Four years after launching a tiny computer-on-a-stick that plugs straight into the HDMI port of a monitor or TV, the Asus VivoStick is getting a slight spec bump.

And when I say slight, I mean the new model still has the disappointing Intel Atom x5-Z8350 Cherry Trail processor. But the new VivoStick TS10-B174D has twice the memory and storage of the earlier model, and it ships with Windows 10 Pro instead of Home.

That means the new version, which launches in Japan on February 21st, features 4GB of LPDDR-1600 memory and 64GB of eMMC storage.

Other specs are largely unchanged, which means you get a fully functional computer with 802.11ac WiFi, Bluetooth 4.0, USB 3.0 and USB 2.0 ports, a headset jack, and an HDMI connector on one end for connecting to a display, plus a micro USB port for connecting a power source.

The whole computer measures about 5.3″ x 1.4″ x 0.65″, making it a bit larger than an Intel Compute Stick. But since Intel has discontinued its own PC-on-a-stick platform, there’s not really much competition in this space anymore.

It’s unclear if Asus will offer the new VivoStick outside of Japan anytime soon.

via AnandTech, Hermitage Akihabara, Kakaku, and 



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  1. For what it’s worth, the 8xxx series Atom chips were not that bad for thin-client tasks. The real problem is that they don’t support SATA, so they must use a slow and unreliable eMMC storage.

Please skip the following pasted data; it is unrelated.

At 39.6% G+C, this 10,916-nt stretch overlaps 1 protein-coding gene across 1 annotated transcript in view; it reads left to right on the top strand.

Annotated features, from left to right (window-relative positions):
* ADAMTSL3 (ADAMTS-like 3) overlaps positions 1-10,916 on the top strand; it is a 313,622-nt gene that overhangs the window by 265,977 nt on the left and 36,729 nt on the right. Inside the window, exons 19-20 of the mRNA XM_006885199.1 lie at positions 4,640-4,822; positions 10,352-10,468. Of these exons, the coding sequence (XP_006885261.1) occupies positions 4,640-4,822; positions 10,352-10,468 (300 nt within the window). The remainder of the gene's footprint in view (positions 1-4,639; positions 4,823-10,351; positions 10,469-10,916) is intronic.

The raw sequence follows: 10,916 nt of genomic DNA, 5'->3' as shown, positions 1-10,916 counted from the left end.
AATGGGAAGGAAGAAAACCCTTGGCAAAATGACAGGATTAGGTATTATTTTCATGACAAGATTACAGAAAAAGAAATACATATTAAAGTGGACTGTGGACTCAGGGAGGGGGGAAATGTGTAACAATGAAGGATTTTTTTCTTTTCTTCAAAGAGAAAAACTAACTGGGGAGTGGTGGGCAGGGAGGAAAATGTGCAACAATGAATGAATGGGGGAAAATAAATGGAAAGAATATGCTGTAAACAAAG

2. These companies don’t take these sticks serious at all. There is a huge market untapped for these. I know I’d buy a couple. The Core M processors are perfect for the job too. I don’t understand why i can buy a used Dell table with a Skylake Core M processor for 99 bucks on ebay and I can’t find a company bold enough to put one of them in a stick “for a decent price”. I recommend those 99 tablets from Dell…put them on a dock and you essentially have the same thing AND you can take it with you.

    1. I’m not that familiar with Dell’s product lines and names.. could you pls. elaborate more on the model name you refer to?

  3. I get that the point of such device is to have almost no footprint but when you can get a celeron Gigabyte Brix with 16 GB RAM and 512 M.2 SSD for just $2 more, it makes absolutely no sense.

    1. Yes, but the BRIX is bigger and noisier, and it doesn’t have Win 10. BTW, I like my old BRIX.

      1. My brother is mounted on the wood frame at the back of the table on which the TV is setting. I almost never hear the fan.

  4. These should run Windows on ARM on this point. These devices are designed for casual computing, not to run Crysis, and what is the point of having USB 3.0 and 2.0 on it, has Asus ever heard of USB-C?
    The level of laziness displayed by Asus and for almost 300 bucks in unbelievable.

    1. WoA would be too expensive since it barely run on high end Snapdragon chips. It would make more sense to ship with N4000 or N4100 celeron chips for the price point.

    1. ugh RE: that price – especially considering for the same $280 I purchased a complete Voyo 11.6″ Yoga clone with similar specifications (except Windows 10 Home) including a very good IPS display back in mid-1996. I was using it just today to stream a college baseball game via Hulu.

      I’ve never understood all the whining here and elsewhere about the ‘disappointing’ performance of these Atom chips… folks seem to expect baseline Core i3 or i5 performance from a $20 chip. I’ve used the Voyo extensively for travel and casual computing over the last 4 years – it’s fine for web browsing, streaming, office productivity tasks, etc (i.e., what it was intended for) It’s not a speed demon but it gets the job done (although big Windows 10 updates are slow and sometimes require freeing up disk space afterwards)

      But agree it is surprising (and lazy) for Asus to be releasing a ‘refreshed’ product with this SOC in 2020.